“No, nothing has changed my mind. I don’t mind being in a 103-89 game. I just don’t want to have 89. I don’t want to give up 103. Wisconsin’s defense, they give up 52 points, but they’re scoring 61. That’s the style that that particular program is comfortable with. I want to score more, so I’m going to give up more. I’m O.K. with that, but we can’t have the stretches where they’re scoring 11 possessions in a row, or 21 out of 25 possessions in a row. You know, I don’t care what your philosophy is. You can’t win playing defense that way.”

On what Bryce Cartwright gives the team as a starter that maybe he didn’t off the bench:

“I don’t know if he gives us anything else. I think what he does… I think it’s better for him. He seems to enjoy starting and may be more comfortable starting, but I don’t think he gives us anything more than he was.”

On if there was more to the performance of Josh Oglesby against Indiana than just making shots:

“Well, I think you’re right. I think he did that. I think it’s a function of it’s taking a little bit of time for him to figure that exact part of the game out. You know, you leave him out there and you let him decide, ‘Is this a good shot? Do I shot-fake- drive? Do I move it on?’ The one thing he’s going to do is he’s going to keep moving without the ball, and he’s going to be a threat and teams are going to have to guard him. Sometimes they guard him closer than others, but most of the time, they guard him pretty closely.

“For him, I thought the way he mixed it up [Sunday], he got himself open and made shots, and then when they were on him, he either drove it and made a play, or he drove it and pulled up, and that’s the thing about him. He’s not a catch-and-shoot, stand-still 3-point shooter. He can shot-fake-drive, he can shot-fake and shoot the mid-range jumper, and that’s why I think he’s going to be great.”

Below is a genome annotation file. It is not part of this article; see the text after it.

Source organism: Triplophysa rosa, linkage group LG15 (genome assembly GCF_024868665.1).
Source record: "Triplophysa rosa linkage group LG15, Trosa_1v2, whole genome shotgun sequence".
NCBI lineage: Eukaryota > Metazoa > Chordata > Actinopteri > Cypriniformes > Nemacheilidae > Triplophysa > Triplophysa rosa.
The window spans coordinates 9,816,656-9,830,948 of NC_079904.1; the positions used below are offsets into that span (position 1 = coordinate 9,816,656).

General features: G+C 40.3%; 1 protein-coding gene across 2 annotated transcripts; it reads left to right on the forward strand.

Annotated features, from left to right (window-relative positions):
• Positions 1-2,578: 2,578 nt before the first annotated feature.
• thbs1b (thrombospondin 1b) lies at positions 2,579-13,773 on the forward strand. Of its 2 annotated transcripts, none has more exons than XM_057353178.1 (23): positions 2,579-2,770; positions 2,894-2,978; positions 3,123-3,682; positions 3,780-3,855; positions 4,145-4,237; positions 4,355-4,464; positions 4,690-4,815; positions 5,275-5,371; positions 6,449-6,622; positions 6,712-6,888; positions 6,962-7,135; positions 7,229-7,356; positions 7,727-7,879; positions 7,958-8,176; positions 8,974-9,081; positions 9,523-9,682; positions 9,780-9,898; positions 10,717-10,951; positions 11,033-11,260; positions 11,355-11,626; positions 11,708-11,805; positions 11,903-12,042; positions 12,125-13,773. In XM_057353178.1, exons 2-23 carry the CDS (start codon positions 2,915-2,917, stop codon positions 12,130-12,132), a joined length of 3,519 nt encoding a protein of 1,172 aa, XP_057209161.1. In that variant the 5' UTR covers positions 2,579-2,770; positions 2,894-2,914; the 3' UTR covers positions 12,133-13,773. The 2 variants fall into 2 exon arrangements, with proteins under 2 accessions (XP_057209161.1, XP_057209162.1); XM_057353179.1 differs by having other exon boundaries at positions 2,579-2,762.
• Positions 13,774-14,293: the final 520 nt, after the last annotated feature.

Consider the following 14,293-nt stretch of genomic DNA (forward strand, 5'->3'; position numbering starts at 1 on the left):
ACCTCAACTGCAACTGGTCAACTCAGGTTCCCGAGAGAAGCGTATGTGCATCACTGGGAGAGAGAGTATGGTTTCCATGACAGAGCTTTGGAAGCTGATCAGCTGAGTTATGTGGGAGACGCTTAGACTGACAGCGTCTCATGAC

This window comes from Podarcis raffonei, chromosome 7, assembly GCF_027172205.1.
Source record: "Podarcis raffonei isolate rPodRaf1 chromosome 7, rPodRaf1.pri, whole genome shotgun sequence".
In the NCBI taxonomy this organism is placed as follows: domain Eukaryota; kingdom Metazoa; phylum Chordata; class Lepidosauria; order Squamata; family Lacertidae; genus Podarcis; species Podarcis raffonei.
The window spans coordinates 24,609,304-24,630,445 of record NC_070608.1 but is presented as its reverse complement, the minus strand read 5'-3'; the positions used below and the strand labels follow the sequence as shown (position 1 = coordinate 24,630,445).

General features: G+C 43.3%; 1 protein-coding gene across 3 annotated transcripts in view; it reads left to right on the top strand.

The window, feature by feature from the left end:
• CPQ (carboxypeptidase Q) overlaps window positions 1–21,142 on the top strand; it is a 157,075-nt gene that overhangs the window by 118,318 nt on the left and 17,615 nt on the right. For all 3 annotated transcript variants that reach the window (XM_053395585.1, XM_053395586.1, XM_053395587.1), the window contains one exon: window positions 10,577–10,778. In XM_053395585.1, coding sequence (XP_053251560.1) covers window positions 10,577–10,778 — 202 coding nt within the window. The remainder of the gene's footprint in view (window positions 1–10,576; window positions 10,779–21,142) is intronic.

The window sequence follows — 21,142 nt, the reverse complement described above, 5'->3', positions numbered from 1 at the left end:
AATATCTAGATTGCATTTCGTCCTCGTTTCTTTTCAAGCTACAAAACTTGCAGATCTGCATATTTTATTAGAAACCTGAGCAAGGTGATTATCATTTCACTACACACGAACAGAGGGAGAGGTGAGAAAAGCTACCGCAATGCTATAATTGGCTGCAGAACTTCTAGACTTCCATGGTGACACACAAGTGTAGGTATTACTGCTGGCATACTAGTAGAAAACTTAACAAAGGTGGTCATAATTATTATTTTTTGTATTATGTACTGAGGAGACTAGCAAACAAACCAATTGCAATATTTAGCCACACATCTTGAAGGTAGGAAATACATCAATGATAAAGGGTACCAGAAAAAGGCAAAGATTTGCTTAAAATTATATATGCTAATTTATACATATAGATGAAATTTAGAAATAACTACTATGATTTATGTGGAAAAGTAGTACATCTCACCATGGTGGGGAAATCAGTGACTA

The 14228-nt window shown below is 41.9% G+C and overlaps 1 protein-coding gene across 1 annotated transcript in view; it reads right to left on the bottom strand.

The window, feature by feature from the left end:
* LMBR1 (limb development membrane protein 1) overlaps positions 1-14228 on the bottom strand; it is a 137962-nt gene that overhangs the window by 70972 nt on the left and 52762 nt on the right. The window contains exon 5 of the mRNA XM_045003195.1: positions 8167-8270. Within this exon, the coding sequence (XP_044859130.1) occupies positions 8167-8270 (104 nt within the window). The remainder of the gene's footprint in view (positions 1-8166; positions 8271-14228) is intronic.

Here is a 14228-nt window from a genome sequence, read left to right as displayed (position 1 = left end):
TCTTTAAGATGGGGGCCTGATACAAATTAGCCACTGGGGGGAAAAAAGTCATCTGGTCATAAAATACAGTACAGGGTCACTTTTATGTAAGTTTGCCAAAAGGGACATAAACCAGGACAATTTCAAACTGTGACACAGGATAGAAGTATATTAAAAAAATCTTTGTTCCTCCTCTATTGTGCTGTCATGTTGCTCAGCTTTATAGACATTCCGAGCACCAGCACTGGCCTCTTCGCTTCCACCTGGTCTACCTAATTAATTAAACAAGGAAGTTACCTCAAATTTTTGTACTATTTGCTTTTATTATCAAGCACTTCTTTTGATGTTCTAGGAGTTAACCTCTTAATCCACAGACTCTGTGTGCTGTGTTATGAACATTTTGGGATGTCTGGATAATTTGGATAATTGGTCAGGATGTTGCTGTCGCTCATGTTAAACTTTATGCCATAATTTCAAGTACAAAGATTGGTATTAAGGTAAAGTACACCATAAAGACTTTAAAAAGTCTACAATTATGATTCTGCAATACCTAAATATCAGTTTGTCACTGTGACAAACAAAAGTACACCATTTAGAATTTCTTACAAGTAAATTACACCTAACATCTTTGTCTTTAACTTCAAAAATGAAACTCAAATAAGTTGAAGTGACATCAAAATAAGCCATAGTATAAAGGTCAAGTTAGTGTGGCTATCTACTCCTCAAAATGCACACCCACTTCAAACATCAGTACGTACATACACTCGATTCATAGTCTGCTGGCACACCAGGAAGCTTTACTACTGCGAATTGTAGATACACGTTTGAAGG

On whether there’s anything strategic to playing fast in an otherwise slow Big Ten:

“Well, the hardest thing has been, you know, I’ve always pressed more. I’d like to press more. And we still press. We still press a fair amount. But you have to be really, really careful in this league strictly because of the talented guards, and more importantly, the talented front-court guys, all of whom can handle the ball. So you really have to, I said I’ve been reluctant to go to the press on every made basket, every opportunity, because I really think you open up the floor to really talented players. So from that standpoint, I think it has been harder to employ the complete style that I would like to. But that’s just a function of where you are.

“In terms of offensively, I think we’ve been able to do it. It has not always been 100 percent successful, but it’s a style of play that our players like. They’ve become pretty good at it. We can still get better. You know, we’re going to push the ball. We’re going to attack. We’ll go with the quick-up, and see what happens from there. But again, you have to have something behind it. You have to be able to run a set play or run the motion offense effectively, and I think the real trick there is understanding when to go and when not to go. That’s the real key, and ultimately, that comes down to your point guard.

“I think we’re seeing [Devyn] Marble do a better job of it now than he did last year because he was in his first year doing it. Same thing with Bryce. They’re both doing a better job of that. You know, I think Bryce [Sunday], you look at eight points and eight assists, it’s a good game. But six [turnovers], so that’s where we went a little bit sideways. You know, I’m expecting, if we’re going to push it, push it, push it, he might have four, he might have three, but he can’t have six. Not on the road at Indiana. So it’s a constant work in progress.”